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There is now an extension which looks to give you what you want in Cinnamon. The name of the extension is called: MorePanels.      excerpt morePanels is an Addon for all the multi-monitor users who want to have...more Panels! I can't get that this is not implemented in Cinnamon. It's a known Issue(feature request) since 11 Jan ...


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Since my last post, the situation is worse:Any device connected to USB does not show (saying 'Not authorized'), but mount automatically when logged as root (After back to commandline, log as root and 'startx') But I found the command pmount/pumount who do the job... It seems related to privileges somewhere, but does not found where. Not the solution, but ...


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You could do something like: while xclip -o -sel c && echo; do xclip -i -quiet -sel c <> /dev/null >&0 2>&0 done > file xclip -o -sel c dumps the content of the CLIPBOARD selection. xclip -i -quiet -sel c claims ownership of the CLIPBOARD selection (and makes it empty) until something else claims it again. If you have a ...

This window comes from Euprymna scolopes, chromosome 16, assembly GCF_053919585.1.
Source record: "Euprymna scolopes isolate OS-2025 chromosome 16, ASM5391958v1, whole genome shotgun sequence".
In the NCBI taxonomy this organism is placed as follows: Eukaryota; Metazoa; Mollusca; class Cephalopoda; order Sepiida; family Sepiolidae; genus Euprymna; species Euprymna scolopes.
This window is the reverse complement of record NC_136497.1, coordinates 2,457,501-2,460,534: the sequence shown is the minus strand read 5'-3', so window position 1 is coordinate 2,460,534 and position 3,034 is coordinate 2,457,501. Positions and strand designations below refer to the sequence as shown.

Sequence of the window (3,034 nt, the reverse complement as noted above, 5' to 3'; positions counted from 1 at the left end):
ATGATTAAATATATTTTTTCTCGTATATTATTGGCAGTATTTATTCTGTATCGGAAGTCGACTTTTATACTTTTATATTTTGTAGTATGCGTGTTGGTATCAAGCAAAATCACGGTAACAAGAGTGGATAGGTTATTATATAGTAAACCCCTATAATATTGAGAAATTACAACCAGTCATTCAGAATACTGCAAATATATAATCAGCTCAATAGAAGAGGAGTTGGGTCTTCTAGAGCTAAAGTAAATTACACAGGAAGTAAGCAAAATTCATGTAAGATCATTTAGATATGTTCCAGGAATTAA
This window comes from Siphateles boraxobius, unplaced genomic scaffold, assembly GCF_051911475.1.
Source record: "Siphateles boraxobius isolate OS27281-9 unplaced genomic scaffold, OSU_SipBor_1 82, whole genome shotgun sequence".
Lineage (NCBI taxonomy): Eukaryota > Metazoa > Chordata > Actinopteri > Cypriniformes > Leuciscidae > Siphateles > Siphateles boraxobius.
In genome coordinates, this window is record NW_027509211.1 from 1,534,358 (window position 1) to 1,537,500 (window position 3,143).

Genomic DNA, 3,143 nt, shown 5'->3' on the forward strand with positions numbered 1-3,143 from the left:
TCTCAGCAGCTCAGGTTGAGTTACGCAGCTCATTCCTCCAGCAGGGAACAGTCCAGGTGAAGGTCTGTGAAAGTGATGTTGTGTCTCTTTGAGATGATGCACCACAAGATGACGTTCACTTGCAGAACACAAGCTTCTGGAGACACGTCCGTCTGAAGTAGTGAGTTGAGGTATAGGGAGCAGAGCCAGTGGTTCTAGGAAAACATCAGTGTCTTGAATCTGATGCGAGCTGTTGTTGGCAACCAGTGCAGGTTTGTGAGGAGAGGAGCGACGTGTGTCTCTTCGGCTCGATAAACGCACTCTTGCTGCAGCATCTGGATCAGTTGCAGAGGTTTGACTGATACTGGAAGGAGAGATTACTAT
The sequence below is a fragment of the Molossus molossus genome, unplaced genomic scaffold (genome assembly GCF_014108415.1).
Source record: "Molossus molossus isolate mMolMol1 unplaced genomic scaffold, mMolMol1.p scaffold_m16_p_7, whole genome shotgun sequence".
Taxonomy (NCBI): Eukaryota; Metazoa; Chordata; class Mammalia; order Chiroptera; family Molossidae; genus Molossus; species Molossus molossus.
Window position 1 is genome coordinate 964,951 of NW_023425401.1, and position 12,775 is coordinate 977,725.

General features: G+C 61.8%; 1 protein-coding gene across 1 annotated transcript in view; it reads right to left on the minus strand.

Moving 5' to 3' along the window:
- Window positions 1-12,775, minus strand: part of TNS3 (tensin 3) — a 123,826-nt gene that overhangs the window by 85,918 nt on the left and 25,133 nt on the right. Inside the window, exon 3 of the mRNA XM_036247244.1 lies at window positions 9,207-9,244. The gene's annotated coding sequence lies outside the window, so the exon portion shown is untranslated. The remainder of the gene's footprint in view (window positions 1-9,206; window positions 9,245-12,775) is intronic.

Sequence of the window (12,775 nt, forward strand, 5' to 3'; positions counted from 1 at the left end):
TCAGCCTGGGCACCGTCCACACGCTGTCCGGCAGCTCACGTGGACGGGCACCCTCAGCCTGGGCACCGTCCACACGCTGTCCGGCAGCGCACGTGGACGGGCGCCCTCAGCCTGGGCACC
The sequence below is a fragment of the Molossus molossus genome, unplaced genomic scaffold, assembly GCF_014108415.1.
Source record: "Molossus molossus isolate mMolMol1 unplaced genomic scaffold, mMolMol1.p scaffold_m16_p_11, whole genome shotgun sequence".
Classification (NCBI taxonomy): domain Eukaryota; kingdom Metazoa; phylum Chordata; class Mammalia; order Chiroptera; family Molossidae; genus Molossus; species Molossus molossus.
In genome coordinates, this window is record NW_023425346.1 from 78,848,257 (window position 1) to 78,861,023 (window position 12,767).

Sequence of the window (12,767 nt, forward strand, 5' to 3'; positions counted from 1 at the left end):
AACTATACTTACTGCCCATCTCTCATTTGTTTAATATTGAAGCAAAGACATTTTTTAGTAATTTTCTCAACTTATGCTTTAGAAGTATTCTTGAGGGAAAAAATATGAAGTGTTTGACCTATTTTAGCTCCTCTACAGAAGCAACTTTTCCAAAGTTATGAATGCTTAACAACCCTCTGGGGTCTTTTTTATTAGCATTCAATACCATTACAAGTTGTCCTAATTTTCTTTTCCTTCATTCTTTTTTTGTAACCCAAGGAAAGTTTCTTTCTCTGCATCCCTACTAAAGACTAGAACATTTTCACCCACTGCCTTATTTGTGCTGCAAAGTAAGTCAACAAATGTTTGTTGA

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You need to make sure that "/mount/point/I/want" and all the files and subdirectories have world readable permissions. Also, if you are not using a user/pass for the Windows machines to authenticate via SMB, then you will need to allow guest access to your share. Quick and dirty (assuming that you don't have any permissions that must remain as they are ...


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Well I found this (for another resource). It tells you how to access the bios on the device. It uses unetbootin to create a bootable usb device. Just change the distro from Ubuntu to Mint. Checking around I found that people have installed other distros on it, including Arch, If you are familiar with dual booting then there should be no problem once you ...


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You're probably looking for the -E option of sudo which causes it to keep your user's environment variables: -E, --preserve-env Indicates to the security policy that the user wishes to pre‐ serve their existing environment variables. The security policy may return an error if the user does not have permis‐ ...